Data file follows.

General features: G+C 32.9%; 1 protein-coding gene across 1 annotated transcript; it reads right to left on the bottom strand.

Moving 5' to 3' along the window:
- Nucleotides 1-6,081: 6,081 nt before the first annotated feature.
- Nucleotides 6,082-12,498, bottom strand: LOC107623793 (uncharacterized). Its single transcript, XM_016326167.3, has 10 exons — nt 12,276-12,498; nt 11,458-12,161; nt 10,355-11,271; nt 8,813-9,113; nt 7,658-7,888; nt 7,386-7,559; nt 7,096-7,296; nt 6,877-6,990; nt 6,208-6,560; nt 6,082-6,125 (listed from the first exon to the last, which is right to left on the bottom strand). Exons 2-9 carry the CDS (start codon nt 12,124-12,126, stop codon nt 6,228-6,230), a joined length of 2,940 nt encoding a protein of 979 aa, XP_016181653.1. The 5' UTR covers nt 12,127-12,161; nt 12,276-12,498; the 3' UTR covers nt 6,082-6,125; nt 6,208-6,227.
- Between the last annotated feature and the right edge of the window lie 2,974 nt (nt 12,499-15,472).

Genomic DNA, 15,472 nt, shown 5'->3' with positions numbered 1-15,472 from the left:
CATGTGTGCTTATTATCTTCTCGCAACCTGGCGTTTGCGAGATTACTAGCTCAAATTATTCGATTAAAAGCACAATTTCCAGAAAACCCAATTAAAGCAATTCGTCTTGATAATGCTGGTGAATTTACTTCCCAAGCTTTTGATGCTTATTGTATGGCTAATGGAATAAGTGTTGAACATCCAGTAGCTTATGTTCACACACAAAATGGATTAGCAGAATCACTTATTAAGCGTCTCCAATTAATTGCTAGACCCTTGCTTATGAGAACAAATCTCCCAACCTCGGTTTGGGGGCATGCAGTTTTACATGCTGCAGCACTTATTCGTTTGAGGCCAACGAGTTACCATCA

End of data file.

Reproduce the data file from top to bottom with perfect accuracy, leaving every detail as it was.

General features: G+C 32.9%; 1 protein-coding gene across 1 annotated transcript; it reads right to left on the bottom strand.

Moving 5' to 3' along the window:
- Nucleotides 1-6,081: 6,081 nt before the first annotated feature.
- Nucleotides 6,082-12,498, bottom strand: LOC107623793 (uncharacterized). Its single transcript, XM_016326167.3, has 10 exons — nt 12,276-12,498; nt 11,458-12,161; nt 10,355-11,271; nt 8,813-9,113; nt 7,658-7,888; nt 7,386-7,559; nt 7,096-7,296; nt 6,877-6,990; nt 6,208-6,560; nt 6,082-6,125 (listed from the first exon to the last, which is right to left on the bottom strand). Exons 2-9 carry the CDS (start codon nt 12,124-12,126, stop codon nt 6,228-6,230), a joined length of 2,940 nt encoding a protein of 979 aa, XP_016181653.1. The 5' UTR covers nt 12,127-12,161; nt 12,276-12,498; the 3' UTR covers nt 6,082-6,125; nt 6,208-6,227.
- Between the last annotated feature and the right edge of the window lie 2,974 nt (nt 12,499-15,472).

Genomic DNA, 15,472 nt, shown 5'->3' with positions numbered 1-15,472 from the left:
CATGTGTGCTTATTATCTTCTCGCAACCTGGCGTTTGCGAGATTACTAGCTCAAATTATTCGATTAAAAGCACAATTTCCAGAAAACCCAATTAAAGCAATTCGTCTTGATAATGCTGGTGAATTTACTTCCCAAGCTTTTGATGCTTATTGTATGGCTAATGGAATAAGTGTTGAACATCCAGTAGCTTATGTTCACACACAAAATGGATTAGCAGAATCACTTATTAAGCGTCTCCAATTAATTGCTAGACCCTTGCTTATGAGAACAAATCTCCCAACCTCGGTTTGGGGGCATGCAGTTTTACATGCTGCAGCACTTATTCGTTTGAGGCCAACGAGTTACCATCA